This opinion will be unpublished and

may not be cited except as provided by

Minn. Stat. § 480A.08, subd. 3 (2002).







State of Minnesota,





Jose Antonio Behena-Vargas,




Filed ­­June 15, 2004

Reversed and remanded

Harten, Judge


Nobles County District Court

File No. K4-03-526



Mike Hatch, Attorney General, 1800 NCL Tower, 445 Minnesota Street, St. Paul, MN 55101; and


Gordon L. Moore, III, Nobles County Attorney, John D. Gross, Assistant County Attorney, 1530 Airport Road, Suite 400, Worthington, MN 56187 (for appellant)


Mary M. McMahon, McMahon & Associates Criminal Defense, Ltd., 2499 Rice Street, Suite 140, Roseville, MN 55113 (for respondent)


            Considered and decided by Harten, Presiding Judge, Anderson, Judge, and Crippen, Judge.*

U N P U B L I S H E D   O P I N I O N



            The state challenges a pretrial order suppressing evidence derived from respondent’s oral statement to local law enforcement.  The state argues that, even if an immigration agent was required to give a Miranda warning before asking respondent his true name, a subsequent statement to local law enforcement preceded by a Miranda warning was not tainted by the agent’s earlier interview.  Because a sufficient break in the stream of conduct separates the two interviews, we reverse and remand.


            Respondent Jose Antonia Behena-Vargas was arrested in Nobles County for driving while impaired (DWI) on Friday, 20 June 2003.  He identified himself as Luis Rodriguez-Rodriguez, born 30 July 1970 in Mexico.  He was then jailed in the Nobles County jail.

On Monday, 23 June 2003, respondent was interviewed by telephone at the jail by an agent of the Immigration and Naturalization Service (INS) (now the Bureau of Immigration and Customs Enforcement).  Respondent testified that the agent did not give a Miranda warning before the interview and that, when the agent asked respondent for his real name, the agent exhorted him to tell the truth: “He said that if I did not tell the truth that it was going to be bad for me so I did tell him my – my name.”

Respondent testified that the INS agent told him

 “they were going to come back later to take my fingerprints and they were going to check with the FBI, and they also said that if I did not have any – any problems there and if I would say my voluntary deportation, I would be sent – I would be deported right away.”[1]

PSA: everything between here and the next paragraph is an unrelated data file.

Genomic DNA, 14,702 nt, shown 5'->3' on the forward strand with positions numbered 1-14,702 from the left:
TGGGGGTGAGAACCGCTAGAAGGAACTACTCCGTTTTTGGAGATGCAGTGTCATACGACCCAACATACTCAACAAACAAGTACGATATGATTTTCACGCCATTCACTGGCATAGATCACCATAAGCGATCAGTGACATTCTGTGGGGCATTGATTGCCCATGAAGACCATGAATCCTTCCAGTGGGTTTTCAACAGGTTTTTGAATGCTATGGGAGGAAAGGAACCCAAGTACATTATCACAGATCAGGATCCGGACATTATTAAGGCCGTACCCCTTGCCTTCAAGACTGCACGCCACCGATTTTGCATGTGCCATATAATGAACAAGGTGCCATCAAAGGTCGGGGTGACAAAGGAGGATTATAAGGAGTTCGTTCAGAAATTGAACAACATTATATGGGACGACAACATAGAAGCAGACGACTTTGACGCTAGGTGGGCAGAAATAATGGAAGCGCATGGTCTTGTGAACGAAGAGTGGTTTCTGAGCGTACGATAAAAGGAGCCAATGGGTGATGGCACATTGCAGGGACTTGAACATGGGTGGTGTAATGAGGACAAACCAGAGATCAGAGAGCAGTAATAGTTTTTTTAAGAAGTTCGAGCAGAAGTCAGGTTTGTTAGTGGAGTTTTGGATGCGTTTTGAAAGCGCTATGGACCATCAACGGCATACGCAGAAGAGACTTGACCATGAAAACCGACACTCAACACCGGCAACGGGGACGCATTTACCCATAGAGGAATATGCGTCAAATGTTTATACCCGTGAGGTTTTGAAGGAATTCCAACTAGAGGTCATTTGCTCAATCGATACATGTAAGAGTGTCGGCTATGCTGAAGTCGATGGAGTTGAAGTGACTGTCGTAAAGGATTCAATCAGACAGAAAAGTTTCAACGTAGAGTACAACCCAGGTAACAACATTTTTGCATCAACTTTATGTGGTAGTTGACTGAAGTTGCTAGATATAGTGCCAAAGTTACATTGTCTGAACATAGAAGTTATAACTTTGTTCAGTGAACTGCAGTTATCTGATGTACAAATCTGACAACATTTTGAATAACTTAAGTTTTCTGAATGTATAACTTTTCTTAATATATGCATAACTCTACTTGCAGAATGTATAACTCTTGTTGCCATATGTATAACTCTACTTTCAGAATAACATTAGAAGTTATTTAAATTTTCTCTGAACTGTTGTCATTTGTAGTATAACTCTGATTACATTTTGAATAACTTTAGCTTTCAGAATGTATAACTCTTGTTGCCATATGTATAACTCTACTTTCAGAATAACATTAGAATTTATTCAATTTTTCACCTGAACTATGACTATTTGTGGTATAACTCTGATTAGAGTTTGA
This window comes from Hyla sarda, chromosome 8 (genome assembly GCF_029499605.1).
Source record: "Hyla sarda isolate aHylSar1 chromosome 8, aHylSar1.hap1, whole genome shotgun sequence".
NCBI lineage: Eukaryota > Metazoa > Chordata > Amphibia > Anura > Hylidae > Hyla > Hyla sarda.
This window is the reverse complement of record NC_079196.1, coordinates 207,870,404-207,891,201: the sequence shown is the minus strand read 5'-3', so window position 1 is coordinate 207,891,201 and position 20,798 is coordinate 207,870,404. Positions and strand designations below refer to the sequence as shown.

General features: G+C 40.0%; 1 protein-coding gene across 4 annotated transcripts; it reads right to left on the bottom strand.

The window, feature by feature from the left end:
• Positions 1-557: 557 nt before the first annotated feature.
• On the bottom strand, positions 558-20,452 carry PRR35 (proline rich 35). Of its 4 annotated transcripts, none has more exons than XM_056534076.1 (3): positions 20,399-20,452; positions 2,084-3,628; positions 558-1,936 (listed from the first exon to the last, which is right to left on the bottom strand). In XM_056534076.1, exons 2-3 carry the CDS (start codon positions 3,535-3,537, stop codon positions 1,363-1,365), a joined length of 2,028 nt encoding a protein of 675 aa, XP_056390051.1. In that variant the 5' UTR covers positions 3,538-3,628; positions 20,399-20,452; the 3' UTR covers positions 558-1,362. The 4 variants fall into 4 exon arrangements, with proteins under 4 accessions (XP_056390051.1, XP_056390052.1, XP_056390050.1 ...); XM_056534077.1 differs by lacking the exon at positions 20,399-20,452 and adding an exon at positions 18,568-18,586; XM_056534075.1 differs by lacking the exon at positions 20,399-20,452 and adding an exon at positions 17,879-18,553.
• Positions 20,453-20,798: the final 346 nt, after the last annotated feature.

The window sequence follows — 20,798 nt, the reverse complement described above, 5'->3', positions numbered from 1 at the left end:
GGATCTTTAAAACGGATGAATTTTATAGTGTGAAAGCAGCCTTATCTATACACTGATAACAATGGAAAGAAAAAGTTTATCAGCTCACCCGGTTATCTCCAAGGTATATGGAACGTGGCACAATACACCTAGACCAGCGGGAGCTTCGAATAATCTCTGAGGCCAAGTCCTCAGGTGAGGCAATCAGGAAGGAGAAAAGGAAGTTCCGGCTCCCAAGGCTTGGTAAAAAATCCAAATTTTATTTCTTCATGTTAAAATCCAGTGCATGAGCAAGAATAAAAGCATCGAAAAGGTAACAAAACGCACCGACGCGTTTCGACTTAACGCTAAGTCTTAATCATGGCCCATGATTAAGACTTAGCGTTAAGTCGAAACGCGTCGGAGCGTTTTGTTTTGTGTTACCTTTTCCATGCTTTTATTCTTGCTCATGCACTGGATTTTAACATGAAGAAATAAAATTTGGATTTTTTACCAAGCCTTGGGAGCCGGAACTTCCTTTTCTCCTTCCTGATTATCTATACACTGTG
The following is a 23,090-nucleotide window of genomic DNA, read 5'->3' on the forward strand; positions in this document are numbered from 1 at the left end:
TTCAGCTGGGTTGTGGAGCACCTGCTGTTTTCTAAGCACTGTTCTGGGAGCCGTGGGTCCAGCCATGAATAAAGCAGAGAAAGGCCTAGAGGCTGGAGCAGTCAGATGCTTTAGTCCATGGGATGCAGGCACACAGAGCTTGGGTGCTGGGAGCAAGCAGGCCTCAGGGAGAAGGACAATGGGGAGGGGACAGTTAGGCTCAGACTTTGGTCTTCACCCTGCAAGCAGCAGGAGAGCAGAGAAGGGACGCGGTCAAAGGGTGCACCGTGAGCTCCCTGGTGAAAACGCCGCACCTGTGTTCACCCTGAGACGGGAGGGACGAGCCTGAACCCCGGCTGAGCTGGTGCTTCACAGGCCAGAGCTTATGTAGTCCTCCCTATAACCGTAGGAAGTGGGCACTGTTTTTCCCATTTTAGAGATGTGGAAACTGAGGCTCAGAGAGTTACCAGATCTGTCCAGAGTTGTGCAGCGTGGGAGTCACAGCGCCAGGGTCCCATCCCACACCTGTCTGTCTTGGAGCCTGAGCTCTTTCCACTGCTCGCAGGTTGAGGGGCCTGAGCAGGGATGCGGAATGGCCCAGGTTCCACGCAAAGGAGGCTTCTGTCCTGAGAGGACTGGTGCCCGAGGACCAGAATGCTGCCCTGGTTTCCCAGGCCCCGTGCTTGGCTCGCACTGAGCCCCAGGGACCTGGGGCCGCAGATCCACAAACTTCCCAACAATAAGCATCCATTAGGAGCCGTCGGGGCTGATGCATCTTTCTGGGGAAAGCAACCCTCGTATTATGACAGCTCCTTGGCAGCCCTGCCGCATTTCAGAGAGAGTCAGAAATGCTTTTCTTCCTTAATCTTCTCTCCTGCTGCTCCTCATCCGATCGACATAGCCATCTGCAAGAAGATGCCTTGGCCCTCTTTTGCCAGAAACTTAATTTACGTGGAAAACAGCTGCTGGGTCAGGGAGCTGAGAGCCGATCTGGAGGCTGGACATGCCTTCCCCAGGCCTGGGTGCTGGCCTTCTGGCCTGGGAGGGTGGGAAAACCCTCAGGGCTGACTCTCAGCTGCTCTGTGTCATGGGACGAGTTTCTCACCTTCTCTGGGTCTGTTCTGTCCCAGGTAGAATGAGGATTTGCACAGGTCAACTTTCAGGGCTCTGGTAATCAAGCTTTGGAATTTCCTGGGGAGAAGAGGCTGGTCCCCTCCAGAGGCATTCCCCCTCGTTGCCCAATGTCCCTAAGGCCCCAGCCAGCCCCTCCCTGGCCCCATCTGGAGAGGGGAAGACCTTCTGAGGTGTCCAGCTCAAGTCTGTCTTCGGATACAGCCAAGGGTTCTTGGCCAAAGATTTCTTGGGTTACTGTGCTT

After the interview, the INS agent notified the jail of respondent’s real name, and his police booking information was supplemented.

Because two different names appeared in respondent’s booking file, Worthington Police Detective Kevin Flynn was assigned to investigate.  Having been informed that respondent was identified by his real name in an interview by an INS agent, Flynn received a copy of a detainer from respondent’s booking record.  On 24 June 2003, Flynn read a Miranda warning to respondent.  After respondent waived his Miranda rights, Flynn questioned him.  Respondent told Flynn that he began using the alias Luis Rodriguez-Rodriguez when he entered the United States in 1990 and procured documents with that name to gain employment.  Respondent confirmed that his true identity is Jose Antonio Behena-Vargas, born in Mexico on 13 June 1979.  Following the interview, Flynn obtained and executed a search warrant and collected information from respondent’s employment personnel files.

Respondent was subsequently charged with aggravated forgery and perjury.  Respondent moved to suppress all evidence resulting from Flynn’s investigation.  After an omnibus hearing, the district court granted the motion and dismissed the charges, finding that law enforcement would not have known that Luis Rodriguez-Rodriguez was not respondent’s true identity but for the information obtained by the INS agent.  The state now challenges the suppression order.


When reviewing a pre-trial suppression order based on undisputed facts, an appellate court may independently review the facts and determine, as a matter of law, whether the district court erred in suppressing the evidence.  State v. Othoudt, 482 N.W.2d 218, 221 (Minn. 1992).  When the state appeals pretrial suppression orders, it “must ‘clearly and unequivocally’ show both that the trial court’s order will have a ‘critical impact’ on the state’s ability to prosecute the defendant successfully and that the order constituted error.”  State v. Scott, 584 N.W.2d 412, 416 (Minn. 1988) (citing State v. Zanter, 535 N.W.2d 624, 630 (Minn. 1995)).  Because the district court dismissed all charges against respondent after the evidence was suppressed, the critical impact requirement is met.

            The issue before us is whether the district court erred in suppressing the evidence that was discovered using appellant’s true name.  The state argues that even if the INS agent should have read a Miranda warning to respondent before the interview, respondent’s subsequent statement to Flynn was not tainted and should not have been suppressed.  For purposes of this decision, we assume, without deciding, that the INS agent was required to give a Miranda warning prior to the interview.

Under the “fruit of the poisonous tree” doctrine, evidence that is obtained by the exploitation of illegal actions by law enforcement must be suppressed.  Wong Sun v. United States, 371 U.S. 471, 487-88, 83 S. Ct. 407, 417 (1963).  But the failure to give a Miranda warning before an initial interrogation does not automatically render inadmissible any subsequent statement made after a Miranda warning is given.  Scott, 584 N.W.2d at 419 (citing Oregon v. Elstad, 470 U.S. 298, 309, 105 S. Ct. 1285, 1293 (1985)).